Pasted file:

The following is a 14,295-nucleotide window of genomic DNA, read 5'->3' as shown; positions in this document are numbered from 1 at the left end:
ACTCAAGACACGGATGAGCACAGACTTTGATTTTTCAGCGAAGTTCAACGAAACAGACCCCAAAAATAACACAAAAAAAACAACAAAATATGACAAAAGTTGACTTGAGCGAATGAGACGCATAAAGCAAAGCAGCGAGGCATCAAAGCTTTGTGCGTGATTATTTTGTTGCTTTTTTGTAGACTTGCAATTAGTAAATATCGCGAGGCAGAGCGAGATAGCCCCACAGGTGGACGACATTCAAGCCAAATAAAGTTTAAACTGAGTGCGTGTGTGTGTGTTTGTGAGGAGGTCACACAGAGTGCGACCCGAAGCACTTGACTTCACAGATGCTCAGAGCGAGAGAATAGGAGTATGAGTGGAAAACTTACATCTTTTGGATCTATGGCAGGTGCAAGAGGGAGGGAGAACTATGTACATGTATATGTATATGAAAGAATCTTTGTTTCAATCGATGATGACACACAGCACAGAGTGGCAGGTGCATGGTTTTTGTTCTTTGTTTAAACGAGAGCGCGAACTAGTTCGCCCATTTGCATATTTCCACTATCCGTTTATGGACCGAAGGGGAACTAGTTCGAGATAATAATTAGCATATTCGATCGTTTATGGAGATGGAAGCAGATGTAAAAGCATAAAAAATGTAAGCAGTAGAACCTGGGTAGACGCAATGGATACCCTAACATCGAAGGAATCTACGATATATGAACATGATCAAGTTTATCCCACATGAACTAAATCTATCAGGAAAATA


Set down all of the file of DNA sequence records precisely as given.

The following is a 14,295-nucleotide window of genomic DNA, read 5'->3' as shown; positions in this document are numbered from 1 at the left end:
ACTCAAGACACGGATGAGCACAGACTTTGATTTTTCAGCGAAGTTCAACGAAACAGACCCCAAAAATAACACAAAAAAAACAACAAAATATGACAAAAGTTGACTTGAGCGAATGAGACGCATAAAGCAAAGCAGCGAGGCATCAAAGCTTTGTGCGTGATTATTTTGTTGCTTTTTTGTAGACTTGCAATTAGTAAATATCGCGAGGCAGAGCGAGATAGCCCCACAGGTGGACGACATTCAAGCCAAATAAAGTTTAAACTGAGTGCGTGTGTGTGTGTTTGTGAGGAGGTCACACAGAGTGCGACCCGAAGCACTTGACTTCACAGATGCTCAGAGCGAGAGAATAGGAGTATGAGTGGAAAACTTACATCTTTTGGATCTATGGCAGGTGCAAGAGGGAGGGAGAACTATGTACATGTATATGTATATGAAAGAATCTTTGTTTCAATCGATGATGACACACAGCACAGAGTGGCAGGTGCATGGTTTTTGTTCTTTGTTTAAACGAGAGCGCGAACTAGTTCGCCCATTTGCATATTTCCACTATCCGTTTATGGACCGAAGGGGAACTAGTTCGAGATAATAATTAGCATATTCGATCGTTTATGGAGATGGAAGCAGATGTAAAAGCATAAAAAATGTAAGCAGTAGAACCTGGGTAGACGCAATGGATACCCTAACATCGAAGGAATCTACGATATATGAACATGATCAAGTTTATCCCACATGAACTAAATCTATCAGGAAAATA